Stem-edx characterization of carbon silicon biphasic filler prepared by impregnation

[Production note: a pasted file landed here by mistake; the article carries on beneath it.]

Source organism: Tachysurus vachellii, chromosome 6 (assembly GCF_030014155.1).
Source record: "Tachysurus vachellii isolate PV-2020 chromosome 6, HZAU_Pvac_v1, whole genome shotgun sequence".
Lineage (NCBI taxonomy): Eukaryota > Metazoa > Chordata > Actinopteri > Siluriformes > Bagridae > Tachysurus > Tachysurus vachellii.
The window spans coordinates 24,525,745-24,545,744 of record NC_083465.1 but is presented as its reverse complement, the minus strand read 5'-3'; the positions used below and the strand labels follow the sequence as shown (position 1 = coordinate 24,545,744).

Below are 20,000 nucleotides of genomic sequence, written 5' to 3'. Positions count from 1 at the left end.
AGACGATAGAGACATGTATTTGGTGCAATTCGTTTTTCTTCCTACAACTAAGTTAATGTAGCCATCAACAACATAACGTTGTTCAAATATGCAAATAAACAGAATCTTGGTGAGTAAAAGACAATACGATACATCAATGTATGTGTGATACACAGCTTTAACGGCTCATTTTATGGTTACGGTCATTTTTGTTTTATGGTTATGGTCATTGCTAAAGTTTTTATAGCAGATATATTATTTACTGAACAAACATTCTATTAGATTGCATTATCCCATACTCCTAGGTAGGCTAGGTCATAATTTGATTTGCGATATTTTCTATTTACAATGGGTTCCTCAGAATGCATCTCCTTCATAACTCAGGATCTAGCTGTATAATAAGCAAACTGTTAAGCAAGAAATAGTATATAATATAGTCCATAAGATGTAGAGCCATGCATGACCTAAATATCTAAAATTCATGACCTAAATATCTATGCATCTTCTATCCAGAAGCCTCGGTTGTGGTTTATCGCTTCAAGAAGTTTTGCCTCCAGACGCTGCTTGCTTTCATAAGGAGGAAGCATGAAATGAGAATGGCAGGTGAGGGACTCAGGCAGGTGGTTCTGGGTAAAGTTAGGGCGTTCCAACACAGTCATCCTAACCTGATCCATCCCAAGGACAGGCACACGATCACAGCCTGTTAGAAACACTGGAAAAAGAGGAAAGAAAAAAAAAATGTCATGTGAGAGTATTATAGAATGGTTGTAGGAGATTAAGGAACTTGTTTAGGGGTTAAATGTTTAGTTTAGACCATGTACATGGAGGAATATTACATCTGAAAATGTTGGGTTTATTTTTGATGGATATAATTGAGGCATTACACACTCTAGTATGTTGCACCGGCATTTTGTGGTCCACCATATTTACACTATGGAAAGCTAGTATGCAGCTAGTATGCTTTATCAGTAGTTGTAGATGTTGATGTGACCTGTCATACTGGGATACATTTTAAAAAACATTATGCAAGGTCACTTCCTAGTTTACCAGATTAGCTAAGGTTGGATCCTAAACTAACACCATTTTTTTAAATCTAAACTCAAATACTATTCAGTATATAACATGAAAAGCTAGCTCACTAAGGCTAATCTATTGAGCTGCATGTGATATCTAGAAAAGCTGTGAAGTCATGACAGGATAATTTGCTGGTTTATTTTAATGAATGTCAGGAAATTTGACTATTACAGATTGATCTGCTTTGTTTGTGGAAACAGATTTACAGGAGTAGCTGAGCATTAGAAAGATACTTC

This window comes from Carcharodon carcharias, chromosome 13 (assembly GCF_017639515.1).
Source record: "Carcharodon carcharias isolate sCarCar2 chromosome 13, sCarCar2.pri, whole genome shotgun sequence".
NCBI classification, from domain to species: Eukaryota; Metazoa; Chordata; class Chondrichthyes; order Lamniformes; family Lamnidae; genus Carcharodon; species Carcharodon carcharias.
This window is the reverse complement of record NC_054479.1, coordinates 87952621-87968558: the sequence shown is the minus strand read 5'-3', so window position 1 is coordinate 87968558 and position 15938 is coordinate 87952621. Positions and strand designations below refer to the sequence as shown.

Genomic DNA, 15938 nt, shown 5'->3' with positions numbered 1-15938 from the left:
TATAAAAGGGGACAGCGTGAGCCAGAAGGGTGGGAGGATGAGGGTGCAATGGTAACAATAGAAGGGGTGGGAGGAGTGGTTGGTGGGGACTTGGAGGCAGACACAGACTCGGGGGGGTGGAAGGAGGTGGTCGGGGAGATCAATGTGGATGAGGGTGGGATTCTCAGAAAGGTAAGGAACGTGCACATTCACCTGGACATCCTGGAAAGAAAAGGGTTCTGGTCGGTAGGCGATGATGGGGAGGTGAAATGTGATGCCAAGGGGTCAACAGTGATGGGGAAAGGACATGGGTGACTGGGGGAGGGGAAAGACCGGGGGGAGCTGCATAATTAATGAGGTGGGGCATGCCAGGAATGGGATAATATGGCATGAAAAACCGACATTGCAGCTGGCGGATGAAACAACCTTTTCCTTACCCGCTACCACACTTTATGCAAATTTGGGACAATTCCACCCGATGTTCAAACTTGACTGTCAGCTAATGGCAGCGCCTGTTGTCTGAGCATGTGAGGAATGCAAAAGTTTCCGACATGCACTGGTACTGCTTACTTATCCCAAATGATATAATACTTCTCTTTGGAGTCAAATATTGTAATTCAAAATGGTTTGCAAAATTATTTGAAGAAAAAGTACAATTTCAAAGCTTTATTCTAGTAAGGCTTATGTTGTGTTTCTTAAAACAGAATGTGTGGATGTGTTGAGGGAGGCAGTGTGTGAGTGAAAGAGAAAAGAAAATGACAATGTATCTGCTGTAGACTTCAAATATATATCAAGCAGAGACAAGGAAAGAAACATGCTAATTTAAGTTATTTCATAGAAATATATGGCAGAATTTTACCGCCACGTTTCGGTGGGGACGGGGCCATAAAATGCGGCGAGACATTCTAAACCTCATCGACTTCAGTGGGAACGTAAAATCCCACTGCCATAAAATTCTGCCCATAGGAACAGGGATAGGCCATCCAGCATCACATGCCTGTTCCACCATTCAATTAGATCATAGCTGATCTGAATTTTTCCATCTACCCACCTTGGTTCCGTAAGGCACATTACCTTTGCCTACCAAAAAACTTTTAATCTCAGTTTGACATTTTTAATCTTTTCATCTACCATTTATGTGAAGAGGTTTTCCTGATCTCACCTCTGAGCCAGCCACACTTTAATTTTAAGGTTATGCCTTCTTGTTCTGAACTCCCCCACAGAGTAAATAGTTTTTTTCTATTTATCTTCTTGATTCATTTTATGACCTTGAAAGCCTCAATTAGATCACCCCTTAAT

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https://www.eduzhai.net International Journal of Materials and Chemistry 2014, 4(3): 41-50 DOI: 10.5923/j.ijmc.20140403.01 STEM-EDX Characterization of Carbon-Silica Dual Phase Fillers Obtained via Impregnation Technology Omar A. Al-Hartomy1,2, Ahmed A. Al-Ghamdi1, Said A. Farha Al Said1,2, Nikolay Dishovsky3,*, Michael B. Ward4, Petrunka Malinova3, Lako Lakov5, Radostin Nikolov3 1Department of Physics, Faculty of Science, King Abdulaziz University, Jeddah 21589, Saudi Arabia 2Department of Physics, Faculty of Science, University of Tabuk, Tabuk 71491, Saudi Arabia 3Department of Polymer Engineering, University of Chemical Technology and Metallurgy, 8 Kl. Ohridski blvd., 1756 Sofia, Bulgaria 4LEMAS, Institute for Materials Research, SPEME, University of Leeds, LS2 9JT, UK 5Institute of General and Inorganic Chemistry, Bulgarian Academy of Sciences, 1113 Sofia Abstract In this study dual phase fillers obtained by impregnation method have been characterized by energy dispersive X-ray (EDX) spectroscopy in a scanning transmission electron microscope (STEM) or STEM-EDX. The difference between these fillers and a simple physical mixture of carbon black and silica, taken in the same proportions as in the resulting through impregnation fillers was investigated. The impregnation method used to obtain the dual phase filler allows tailoring the characteristics of the filler by altering the amount of silicon dioxide introduced. The results achieved showed that the conditions of obtaining influence the distribution and the location of the phases in the carbon silica hybrid fillers as well as their most essential characteristics including specific area, oil absorption number, iodine adsorption number, ash content and others. Keywords Carbon Silica Hybrid Fillers, Impregnation, Filler Characterization, STEM-EDX Method 1. Introduction The crucial role that the type of the filler has in improving the exploitation properties of rubber articles is well known . In the recent years aiming to improve the trade off between wear resistance and rolling resistance in tires the company Cabot Corporation has developed new types of fillers. Those include carbon black modified chemically with different functional groups and carbon-metal oxide-multiphase composites. The company has also launched at the marked a dual phase filler of the carbon-silica type (CSDPF 2000) manufactured by a co-fuming process [2-4]. With this material, the filler-filler interaction is substantially reduced due to the surface modification, and the polymer-filler interaction is enhanced by increasing the surface energy of the carbon domain of the filler thus creating chemical bonds over the silica domain via a coupling reaction between polymer chains and silanols. The effects of filler-filler and filler-elastomer interactions on rubber reinforcement are also well known . The pyrolysis cum water vapour of worn out waste tires used obtaining a carbon-silica type of fillers is a method alternative to the co-fuming process, and in the same time it * Corresponding author: firstname.lastname@example.org (Nikolay Dishovsky) Published online at https://www.eduzhai.net Copyright © 2014 Scientific & Academic Publishing. All Rights Reserved is useful for rubber recycling [6-8]. The paper reports on the characteristics of the obtained fillers and on the effect they produce upon elastomer composites based on various compounds, including those based on natural rubber, epoxidized natural rubber, ethylene-propylene triple copolymer, etc. [9-13]. Impregnation is one of the most widely used and popular methods for loading different phases on carriers (first of all in the production of catalysts) or for surface and texture modification of adsorbents . The second phase is deposited from the solution of a so called “precursor” (most often salts or soluble complexes) by impregnation. The impregnated substances are subjected to chemical or physical influence that may be considered as thermal activation. The method of impregnation was chosen because it allows controlled disposition of the second phase (silica) on the carbon black surface. A part of it may be also retained within the pores of the carbon black particles and in the space between the particles. Generally this technique results into a better dispersion and more homogeneous particle size distribution . In our previous investigations we obtained hybrid filler for rubber by deposition of a zinc oxide phase on active carbon surface using the impregnation method . In another paper  we reported on the possibilities for applying the impregnation method for obtaining a new type of reinforcing fillers for rubbers by introduction and deposition of silica phase on the particles of low active furnace carbon black. The small 42 Omar A. Al-Hartomy et al.: STEM-EDX Characterization of Carbon-Silica Dual Phase Fillers Obtained via Impregnation Technology specific surface and characteristics of the filler thus obtained were investigated. Its influence on the properties of styrene butadiene rubber (SBR) based composites (applicable for passenger tread compounds) was studied. It was found that the fillers mentioned above increase considerably the modulus at 100% of elongation and tensile strength in comparison to standard composites containing carbon black. The most important matters of our interest have been to establish: (i) the distribution of the phases of carbon and silica in the fillers obtained; (ii) extent they penetrate one another; (iii) how (and if) amount of silica influences this distribution; (iv) the difference between these fillers and a simple physical mixture of carbon black and silica, taken in the same proportions as in the fillers resulting from impregnation. Finding answers to these questions is the purpose of the present investigation. Doubtless, energy dispersive X-ray (EDX) spectroscopy using a scanning transmission electron microscope (STEM or STEM-EDX) is the most appropriate research approach for the purpose. The high angle annular dark field (HAADF) imaging in STEM displays the compositional contrast resulting from elements with different atomic number and their distribution. EDX allows semi-quantitave elemental analysis. Initial EDX analysis usually involves the generation of a characteristic X-ray spectrum from the specific area (spot size, line profile) entire scan area of the STEM image. When electron beam strike the material in TEM column then a characteristic X-ray radiation appears. Usually the Y-axis shows the counts (cps-counts per second) (number of photons received and processed by the detector) and the X-axis shows the energy of those X-rays. In addition EDX software can: - keep the electron beam stationary on a spot or on a series of spots and generate spectra that will provide more localized elemental information. - have the electron beam follow a line drawn on the sample image and generate a plot of the relative proportions of different elements along that line (one dimensional line scanning). - map the distribution and relative proportion (intensity) of different elements over the scanned area (two dimensional mapping). Modern software now collects entire cumulative spectra from each point, so element choices can be made post acquisition. 2. Experimental 2.1. Carbon-silica Fillers Preparation Three types of carbon-silica fillers (marked as CSF-5, CSF-10 and CSF-20, respectively) were obtained by the impregnation procedure as follows: Industrial furnace carbon black type PM-15 (produced in Russia with characteristics close to those of carbon black ASTM type N 776) with specific area of 15 m2/g were used as a substratum in our investigation. Silicasol (containing 40% of SiO2; pH – 9; density 1. 3g/cm3) was chosen as an impregnating agent due to our idea to obtain reinforcing carbon-silica dual phase filler. This particular type of carbon black was chosen since: a) its specific surface is very low, so we wanted to find out whether it will increase upon the introduction of a second phase; b) the particles of this carbon black are very large in size (over 150 nm) and are distinguished perfectly from the much smaller particles of SiO2. That allows detecting precisely the distribution of SiO2 particles in the dual phase filler. The carbon black was modified with SiO2 via impregnation according to the thin layer chromatography method using a sprayer and constant stirring. The amount of SiO2 solution necessary for wetting the carbon black was 1.6 ml/g carbon black. The amount of silicasol was calculated in advance in order to introduce the right percentage of SiO2. The impregnation procedure was carried out at two stages. At the first stage of the synthesis a 1/10 of the calculated solution was diluted with distilled water at a 1:10 ratio. Under constant stirring this solution was sprayed over the carbon black and the sample was let stay in air at room temperature for 24 h. Then it was thermally treated at 323 - 353оK for 2 h and at 523оK for 2 h. At the second stage the rest of the solution was sprayed in an analogous manner under the same conditions. Having treated the carbon black with the solution it was again let stay in air at room temperature for 24 h. Then it was thermally treated at 323 - 353оK for 2 h, at 425оK for 4 h and at 523оK for 4 h. The dual phase fillers thus obtained comprised different amounts of SiO2, calculated theoretically as follows: CSF 55 % SiO2, CSF10 - 10 % SiO2, CSF20 - 20 % SiO2. For comparison the physical mixture was prepared by mixing carbon black and silica at an 80:20 mass ratio on a ball mill for 2 h. 2.2. Methods Used to Characterize the Substratum and Carbon Silica Dual Phase Fillers Iodine adsorption – in correspondence to . Oil absorption number – in correspondence to . Specific surface area – calculated according to BET method . Mesopore volume – calculated by Gurvich rule [20-22]. The average diameter of the mesopores and their size distribution were determined by the method of Barett Joyner-Halenda (BJH) . The ash content of the carbon silica fillers obtained by the impregnation technology was determined according to . The ash from the fillers was studied by complete silicate analyses, weight analysis, atomic absorption spectroscopy – AAS (Perkin Elmer 5000) and by inductively coupled plasma-optical emission spectroscopy - ICP-OES (“Prodigy” High Dispersion ICP-OES, Teledyne Lemas Labs). To ascertain the distribution of carbon black and silica, the hybrid products and their physical mixture were also investigated by the method of STEM (STEM, FEI Tecnai F20, FEGTEM) International Journal of Materials and Chemistry 2014, 4(3): 41-50 43 operating at 200 kV and equipped with an EDX Analyzer (Oxford Instruments, 80 mm2X-max SDD, running INCA software). One gram powder of each sample was used for the analyses. A small amount of it was mixed with solvent and then dropped with a pipette onto a carbon support film. The ratio of the Si to C counts was used as an estimate of the relative ranking of the amount of silica and carbon in certain regions in the filler aggregates. 3. Results and Discussion Table 1 summarizes the main properties of the fillers obtained. Table 1. Main Properties of the Carbon-Silica Fillers Used Iodine adsorption (IA), mg/g Oil absorption number (OAN), ml/100 g Specific surface area (BET), m2/g Ash content, % Mesopore volume, cm3 (STP*)/g Diameter of mesopores, nm Micropore availability PM-15 18.8 85 15 0.9 0.04 11 + CSF 5 21.2 74 26 8.45 0.09 13 + CSF 10 20.2 69 31 12.89 0.13 17 - CSF 20 16.3 62 48 21.51 0.17 14 + *STP – Standard temperature and pressure Table 2. Silicate Analysis, AAS and ICP-OES (in %) of the Carbon-Silica Fillers Ashes SiO2 Al2O3 CaO MgO Na2O K2O Fe2O3 MnO TiO2 ZnO CuO PbO NiO Cr2O3 Heat losses, 1000°C CSF-5 93.59 0.26 0.47 0.13 2.96 0.67 0.11 0.08 0.03 <0.01 <0.01 <0.01 <0.01 <0.01 1.65 CSF-10 94.73 0.24 0.31 0.11 2.30 0.35 0.11 0.07 <0.01 <0.01 <0.01 <0.01 <0.01 <0.01 1.72 CSF-20 95.26 0.26 0.22 0.08 1.97 0.19 0.13 0.01 0.24 <0.01 <0.01 <0.01 <0.01 <0.01 1.61 amount of SiO2 in the dual filler and finally drops under its starting level. That indicates an improvement in the adsorption activity of the dual filler with regard to rubber macromolecules which results from the introduction of SiO2 (up to 10%) . Contrary to the expectations that the effect observed might be also due to iodine penetration into carbon black pores, it is seen that the sample with largest pore volume has the lowest iodine adsorption value. Meanwhile the decrease of oil absorption number at higher SiO2 amounts reveals the worsened interaction between the filler particles and their proneness to form secondary structures. Noteworthy, the increase in SiO2 amount causes a considerable increase (several times) in the specific surface area of the filler particles while the increase in the mesopores volume and diameter is lesser. The filler comprising 10% of SiO2 has the largest mesopore diameter, i.e. the dependence of this parameter on SiO2 amount is not linear. The ash content increases regularly (8.45%, 12.89% and 21.51%) what is due mainly to the higher SiO2 amount in the filler. As seen from Table 2, SiO2 amount in the ash calculated experimentally is dominating and varies within the 93-96% range. Recalculated regarding the entire filler the ash content is 5.9%, 10.7% and 20.4%, respectively, which is close to the theoretical one (5%, 10% and 20%). With the increasing SiO2 amount the overlap between the experimental and theoretical values is greater. Hence, the suggested impregnation method for obtaining dual fillers can be altered and the content of the second phase is controllable what allows tailoring the other properties of the filler (specific surface area, mesopore volume and diameter, etc.). Representative HAADF images and compositional maps of the carbon silica fillers obtained by the impregnation method are shown in Figures 1-4. The bright field TEM images of the same samples are shown in Figures 5-8. (a) (b) The data in Table 1 show that at first, at 5% and 10% of SiO2, iodine adsorption increases, if compared to that of the initial carbon black. Then it starts to decrease with increasing (c) (d) Figure 1. HAADF image (a) and compositional maps of CSF-5 (b, c, d) 44 Omar A. Al-Hartomy et al.: STEM-EDX Characterization of Carbon-Silica Dual Phase Fillers Obtained via Impregnation Technology (a) (b) (a) (b) (c) (d) Figure 2. HAADF image (a) and compositional maps of CSF-10 (b, c, d) (c) (d) Figure 3. HAADF image (a) and compositional maps of CSF-20 (b, c, d) (a) (b) (c) Figure 4. HAADF image (a) and compositional maps of a physical mixture of carbon black and silica (b, c) (a) (b) (c) Figure 5. Bright field TEM images of CSF-5 at different magnifications (a) (b) (c) Figure 6. Bright field TEM images of CSF-10 at different magnifications International Journal of Materials and Chemistry 2014, 4(3): 41-50 45 (a) (b) (c) Figure 7. Bright field TEM images of CSF-20 at different magnifications (a) (b) (c) Figure 8. Bright field TEM images of carbon black-silica mixtures prepared by ball mill at different magnifications (a) (b) (c) Figure 9. Bright field TEM images of carbon black particles, showing their structure; (a) sample containing 5% SiO2; (b) sample containing 10% SiO2; (c) sample containing 20% SiO2 Generally at first carbon and SiO2 phases in the samples prepared by the impregnation seem to be mixed much better than those in the physical mixture prepared on a ball mill. STEM-EDX examination reveals isolated silica and carbon black aggregates in the physical mixture of silica and carbon black, whereas for CSF the mixes on smaller length scales. A typical area from the physical mixture sample can be seen in Fig. 8b, with a carbon cluster on the right and SiO2 on the left. Regarding the samples obtained by impregnation, it is quite clear that both phases exist independently, i.e. there are discreet regions of amorphous SiO2 and of soot-like carbon. The only difference is to what extent and on what scale the particles are mixed. The EDX maps show distributions of the different particles. In sample CSF-5 silicon dioxide is almost entirely in the form of separate clusters which are in contact with those of carbon black. The two types of clusters exist independently and are well distinguishable on the micrographs – those of carbon black are much larger while those SiO2 are smaller. The structure of carbon black particles is graphite-like (its carbon layers are well seen – Fig. 9), strings of carbon black particles are also observed (Fig. 5a). Silicon dioxide is amorphous. Although its particles are located close to each other they are not mixed. Neither type of particles dominates in the sample CSF-10. The cluster observed have various positions. Silica clusters are located both outside and inside the carbon black clusters but it seems that more of them are outside, especially over the surface of carbon black clusters. There are almost no independent silicon dioxide clusters observed in the sample CSF-10 wherein the particles of the latter have penetrated into the carbon black clusters and the bonds between carbon and silica particles are stronger. In most cases silica particles (as clusters) are inside the carbon black clusters, i.e. they are occluded, but some silica clusters are out of the carbon black clusters and act as a coating. It seems that silica clustering is seen more often than silica coating of the carbon black clusters. As the images show, the most successful sample is CSF-10. Its phases seem to be the best mixed ones. At a lower SiO2 concentration (CSF-5) the two phases exist rather independently and are isolated. At a higher SiO2 concentration (CSF-20) most silicon dioxide particles are located inside the carbon black particle being isolated from the contact with elastomer macromolecules. Carbon and silica clusters are at the same location all over CSF samples. In the physical mixture of carbon black and silica prepared on a ball mill SiO2 exists in isolated 46 Omar A. Al-Hartomy et al.: STEM-EDX Characterization of Carbon-Silica Dual Phase Fillers Obtained via Impregnation Technology aggregates which are not mixed with the carbon aggregates. Clumps of SiO2 can be seen on the SiO2 map. SiO2 particles coalesce with each other but not with carbon. It is difficult to find areas in which carbon and SiO2 are co-localized. Bright field TEM images confirm the said above. The clusters are separated approximately by 15 nm. Bright particles are carbon, dark particles are SiO2. Energy dispersive spectra on STEM of carbon black-silica filler obtained by impregnation are shown in Fig. 10-12. (a) (b) (c) Figure 10. EDS on STEM of CSF 5 filler: (a) spectra positions; (b) spectrum 1; (c) spectrum 2 International Journal of Materials and Chemistry 2014, 4(3): 41-50 47 (a) (b) (c) Figure 11. EDS on STEM of CSF 10 filler: (a) spectra positions; (b) spectrum 6; (c) spectrum 7 48 Omar A. Al-Hartomy et al.: STEM-EDX Characterization of Carbon-Silica Dual Phase Fillers Obtained via Impregnation Technology (a) (b) (c) Figure 12. EDS on STEM of CSF 20 filler: (a) spectra positions; (b) spectrum 3; (c) spectrum 4 International Journal of Materials and Chemistry 2014, 4(3): 41-50 49 ЕDX show the existence of domains containing entirely carbon (spectra 1, 3, 6) as well as domains wherein the carbon and silicon dioxide clusters co-exist. The observed trend is that the increasing SiO2 amount in the sample leads to the increase in its amount in those particular domains what is detected by the higher intensity of the peaks assigned to silicon and oxygen (spectra 2, 4 and 7). The physical mixing does not produce compounding at a deeper level, hence the spectra have peaks either for carbon or for silicon dioxide. It is also obvious that the amount of silicon dioxide influences practically all the characteristics of the hybrid filler, as seen from Tables 1 and 2. Studies by STEM-EDX also show the filler influence on the formation of silica aggregates, their size and placement amongst the formations of carbon black phase. From that point of view, we conclude that the silica concentration for obtaining of CSF-10 is more favorable because the aggregates of both phases are comparable and not well isolated. The ccharacteristics of CSF-10, shown in Tables 1 and 2 also give precedence to this sample: its specific surface area is not so high, whereas it has characteristic pores of large diameter what enables the contact between a great number of elastomer macromolecules and the filler, hence that produces the best reinforcement effect. 4. Conclusions The impregnation method used to obtain dual phase fillers of the type carbon-silicon dioxide allows precise regulation and control over the qualities of silicon dioxide introduced. The percentage of silicon dioxide introduced in the form of silicasol determines its location and mode of dispersion along the filler. Silicasol structure may vary from separate clusters, through clusters located over the surface of carbon black aggregates, to clusters that have penetrated into the volume of carbon black particles and to occlusion of the latter. The impregnation method produces mixing of the two phases better than that achieved by their physical mixture. The impregnation method used to obtain the dual phase filler has a number of advantages, namely it allows tailoring the characteristics of the filler by altering the amount of silicon dioxide introduced. The quantities of silicon dioxide introduced significantly change the specific surface area of the fillers, their mesopores volume and diameter and to a lesser extent their iodine adsorption and oil absorption number. Based on the results it is worth performing similar analysis on other type of carbon black (N330, N220) that has a well pronounced reinforcement effect and whose particles size is commeasurable with that of silicon dioxide. ACKNOWLEDGEMENTS The present research is a result of an international collaboration program between University of Tabuk, Tabuk, Kingdom of Saudi Arabia and the University of Chemical Technology and Metallurgy, Sofia, Bulgaria. The authors gratefully acknowledge the financial support from the University of Tabuk. Authors wish also to thank Dr. Antonia Dimitrova, SPEME, University of Leeds, Leeds LS2 9JT, UK for her assistance in STEM-EDX analyses, as well as Prof. Ljutzkan Ljutzkanov, Institute of Chemical Engineering, Bulgarian Academy of Sciences, Sofia, Bulgaria, for the preparation of the carbon-silica fillers. REFERENCES  J.-B. Donnet, and E. Custodero, Reinforcement of Elastomers by Particulate Fillers, in: J. E. Mark, B. Erman, C. M. Roland Ed. The Science and Technology of Rubber, 4th ed., Elsevier Inc., 383-416, 2013.  K. Mahmud, M.-J. Wang, and R.A. Francis, “Elastomeric Compound Incorporating Silicon-Treated Carbon Black” U.S. Patent 5 830 930, 1998.  M. J. Wang, Y. Kutsovsky, P. Zhang, G. Mehos, L. J. Murphy, and K. Mahmud, “Using carbon-silica dual phase filler improve global compromise between rolling resistance, wear resistance and wet skid resistance for tires”, Kaut. Gummi Kunstst., 55, (1-2), 33-40, 2002.  M. J. Wang, K. Mahmud, L.J. Murphy, and W.J. 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